Response to Chirol on "2nd Generation Empires" – Part 1

Fifth Generation Warfare?,” by William Lind, from Defense and the National Interest, 3 February 2004, http://www.d-n-i.net/lind/lind_2_03_04.htm (from Zen Pundit).

A History of Empires,” by Chirol, Coming Anarchy, 28 July 2005, http://www.cominganarchy.com/archives/2005/07/28/a-history-of-empires/.

John Ikenberry’s Pissed,” by Daniel Nexon, The Duck of Minerva, 30 July 2005, http://duckofminerva.blogspot.com/2005/07/john-ikenberrys-pissed.html.

Chirol from Coming Anarchy has begun an interesting discussion on 2nd Generation Empire. His extremely well written post deserves attention, and I hope I am bringing enough in this reply.

Without further wait, my thoughts for Chirol…

The answer is what I will call a “Second Generation Empire” or 2GE for short (to be fully defined later).

I look forward to your definition. Remember Lind‘s definition of “generation,” as a “dialectically qualitative shift” or that “absent a vast disparity in size, an army [empire?] from a previous generation cannot beat a force from the new generation”

realism, namely that there is no world order and that nations exist in the world in a state of anarchy

Duck of Minervagave the definition of “realism” as

“Realism comes in a wide variety of flavors, but its adherents generally agree on a number of principles:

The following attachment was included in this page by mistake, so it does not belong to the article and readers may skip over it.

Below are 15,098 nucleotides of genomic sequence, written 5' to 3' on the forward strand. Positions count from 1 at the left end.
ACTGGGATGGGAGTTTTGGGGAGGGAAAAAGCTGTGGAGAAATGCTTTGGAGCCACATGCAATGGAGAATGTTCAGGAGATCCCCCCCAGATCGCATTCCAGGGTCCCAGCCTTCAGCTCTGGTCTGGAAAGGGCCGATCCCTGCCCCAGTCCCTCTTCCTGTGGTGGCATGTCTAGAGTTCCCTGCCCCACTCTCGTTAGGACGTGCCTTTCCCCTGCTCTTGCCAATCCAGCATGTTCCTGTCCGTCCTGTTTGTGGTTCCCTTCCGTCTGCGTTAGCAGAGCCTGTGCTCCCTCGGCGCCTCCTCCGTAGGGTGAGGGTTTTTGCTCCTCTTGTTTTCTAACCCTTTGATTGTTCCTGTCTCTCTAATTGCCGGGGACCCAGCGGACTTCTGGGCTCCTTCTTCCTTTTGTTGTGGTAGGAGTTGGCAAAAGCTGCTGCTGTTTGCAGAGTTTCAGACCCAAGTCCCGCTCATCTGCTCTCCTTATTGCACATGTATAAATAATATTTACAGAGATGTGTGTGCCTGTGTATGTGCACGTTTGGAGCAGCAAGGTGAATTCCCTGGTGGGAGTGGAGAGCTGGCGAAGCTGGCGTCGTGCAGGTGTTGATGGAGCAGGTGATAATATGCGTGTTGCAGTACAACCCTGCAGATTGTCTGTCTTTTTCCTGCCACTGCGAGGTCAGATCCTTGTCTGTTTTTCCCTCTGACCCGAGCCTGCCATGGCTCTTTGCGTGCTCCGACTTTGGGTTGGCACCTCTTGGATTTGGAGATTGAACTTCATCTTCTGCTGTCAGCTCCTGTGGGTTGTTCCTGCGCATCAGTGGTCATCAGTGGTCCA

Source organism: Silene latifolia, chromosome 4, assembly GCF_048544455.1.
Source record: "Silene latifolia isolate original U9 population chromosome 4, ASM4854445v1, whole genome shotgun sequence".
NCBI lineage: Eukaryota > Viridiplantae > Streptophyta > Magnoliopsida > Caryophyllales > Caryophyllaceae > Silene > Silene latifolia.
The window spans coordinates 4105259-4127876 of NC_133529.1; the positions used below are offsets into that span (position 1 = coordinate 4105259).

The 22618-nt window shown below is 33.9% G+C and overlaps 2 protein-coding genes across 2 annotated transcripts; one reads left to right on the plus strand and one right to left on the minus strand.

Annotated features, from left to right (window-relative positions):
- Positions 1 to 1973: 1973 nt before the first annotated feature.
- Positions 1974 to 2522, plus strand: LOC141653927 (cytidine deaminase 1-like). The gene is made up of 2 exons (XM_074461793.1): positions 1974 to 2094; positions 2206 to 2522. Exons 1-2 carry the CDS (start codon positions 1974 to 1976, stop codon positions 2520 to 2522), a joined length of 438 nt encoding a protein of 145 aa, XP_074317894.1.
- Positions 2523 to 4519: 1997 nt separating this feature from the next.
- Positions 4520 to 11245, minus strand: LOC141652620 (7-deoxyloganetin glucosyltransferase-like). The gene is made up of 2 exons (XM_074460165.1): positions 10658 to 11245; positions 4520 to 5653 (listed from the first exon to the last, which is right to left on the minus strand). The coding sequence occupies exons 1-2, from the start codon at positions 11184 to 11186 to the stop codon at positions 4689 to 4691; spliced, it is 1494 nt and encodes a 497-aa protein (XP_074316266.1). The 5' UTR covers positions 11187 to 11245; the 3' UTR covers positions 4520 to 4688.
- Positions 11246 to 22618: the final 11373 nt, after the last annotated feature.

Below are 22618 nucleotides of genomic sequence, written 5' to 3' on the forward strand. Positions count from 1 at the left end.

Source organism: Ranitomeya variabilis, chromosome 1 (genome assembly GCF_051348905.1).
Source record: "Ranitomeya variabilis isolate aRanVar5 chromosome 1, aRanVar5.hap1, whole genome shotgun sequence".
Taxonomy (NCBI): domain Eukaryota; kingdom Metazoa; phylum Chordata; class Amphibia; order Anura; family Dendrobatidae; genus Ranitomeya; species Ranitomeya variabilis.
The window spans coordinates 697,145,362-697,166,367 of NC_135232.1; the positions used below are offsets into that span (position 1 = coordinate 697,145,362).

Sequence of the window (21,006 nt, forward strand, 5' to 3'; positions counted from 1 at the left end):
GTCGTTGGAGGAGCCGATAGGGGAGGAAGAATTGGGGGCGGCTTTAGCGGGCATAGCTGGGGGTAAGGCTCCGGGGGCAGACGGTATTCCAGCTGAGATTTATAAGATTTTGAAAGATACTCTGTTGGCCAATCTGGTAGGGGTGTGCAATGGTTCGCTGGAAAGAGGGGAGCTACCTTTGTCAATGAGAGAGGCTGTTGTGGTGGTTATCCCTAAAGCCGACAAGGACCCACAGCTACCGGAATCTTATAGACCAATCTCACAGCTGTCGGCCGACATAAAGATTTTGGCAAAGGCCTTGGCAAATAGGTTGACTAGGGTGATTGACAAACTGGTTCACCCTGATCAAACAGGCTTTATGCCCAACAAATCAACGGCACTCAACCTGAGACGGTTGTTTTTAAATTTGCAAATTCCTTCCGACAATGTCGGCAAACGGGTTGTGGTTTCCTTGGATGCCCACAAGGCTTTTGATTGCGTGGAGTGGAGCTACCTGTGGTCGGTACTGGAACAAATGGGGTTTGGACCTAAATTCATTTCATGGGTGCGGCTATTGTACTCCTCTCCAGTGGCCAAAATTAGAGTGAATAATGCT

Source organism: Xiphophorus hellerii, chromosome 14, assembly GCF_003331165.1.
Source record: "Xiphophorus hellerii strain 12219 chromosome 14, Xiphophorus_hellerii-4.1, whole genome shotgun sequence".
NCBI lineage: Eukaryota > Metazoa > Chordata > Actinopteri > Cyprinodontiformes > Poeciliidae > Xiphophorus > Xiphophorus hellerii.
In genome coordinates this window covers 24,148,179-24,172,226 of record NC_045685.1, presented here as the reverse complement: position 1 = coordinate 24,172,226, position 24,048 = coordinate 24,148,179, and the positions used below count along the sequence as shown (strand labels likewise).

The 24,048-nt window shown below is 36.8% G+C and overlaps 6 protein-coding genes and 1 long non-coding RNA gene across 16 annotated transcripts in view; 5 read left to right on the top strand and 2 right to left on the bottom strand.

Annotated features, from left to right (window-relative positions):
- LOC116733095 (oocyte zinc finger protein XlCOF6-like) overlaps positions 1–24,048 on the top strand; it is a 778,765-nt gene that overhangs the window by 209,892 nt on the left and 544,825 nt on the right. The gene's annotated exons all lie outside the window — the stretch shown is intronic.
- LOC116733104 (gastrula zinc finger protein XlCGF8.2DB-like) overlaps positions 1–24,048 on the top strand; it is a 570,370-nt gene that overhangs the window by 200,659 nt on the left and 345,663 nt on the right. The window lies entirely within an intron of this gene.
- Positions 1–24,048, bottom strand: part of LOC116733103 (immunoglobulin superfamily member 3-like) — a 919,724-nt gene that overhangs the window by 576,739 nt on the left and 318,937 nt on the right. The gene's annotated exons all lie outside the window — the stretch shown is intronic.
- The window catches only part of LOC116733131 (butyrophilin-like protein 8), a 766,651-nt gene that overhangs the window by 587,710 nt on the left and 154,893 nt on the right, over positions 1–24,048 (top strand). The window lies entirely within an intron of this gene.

1. International politics are, at heart, characterized by a struggle for power.
2. Attempts to transcend power – through, for instance, international institutions – are at best misguided and, at worst counterproductive.
3. The primary actors in international politics are states and the leaders of states.
4. They ultimately pursue “state interests” (‘raison d’état’).”

As realism assumes that states are the primary actors, realism thus implies that the world order can be understood by examining states.

Osama bin Laden and others strongly refute this claim.

Might there be a pattern in the phrases: Pax Romana, Pax Mongolica, Pax Britannia and Pax Americana?

That three of them were largely connected through internal waterways, high-tech roads, and/or oceans, while a fourth is a revisionist defense of a temporary barbarian occupation built-to-fail?

You’ll not find many, if any, examples of the Russians or the British tossing people from towers, gouging out their eyes, keeping them in rat and flea infested underground pits, removing body parts and so forth as the result of policy. While extreme things often happen during battle and the darker side of men sometimes gets the better of them, countries or regions outside the control of empires have hardly had a better track record, if not often a worse one.

The more desperate the fight, the more desperate the measures. Neither the Czar nor the Queen was fighting for existence. The Khans were.

Empires have always begun in successful states

The European Union, which Niall Ferguson calls an “Impire” was formed by Italy, France, and Germany, three Axis dictatorship losers of the Second World War (of course this is unfair to Italy, which retained some capability for internal debate during the war).

Lastly, there is nothing more crucial to an empire than its strength. Sheer military might is the backbone of its credibility .

The Romans were unable to militarily pacify Germania. This did not stop the Romans from integrating the Germans into a world order which transcended Rome itself. Just as the Americans lost the Vietnam War but won the Vietnam Peace, the Roman trade system extended past the frontier of the Empire proper, bringing Roman civilization into places the military could not penetrate.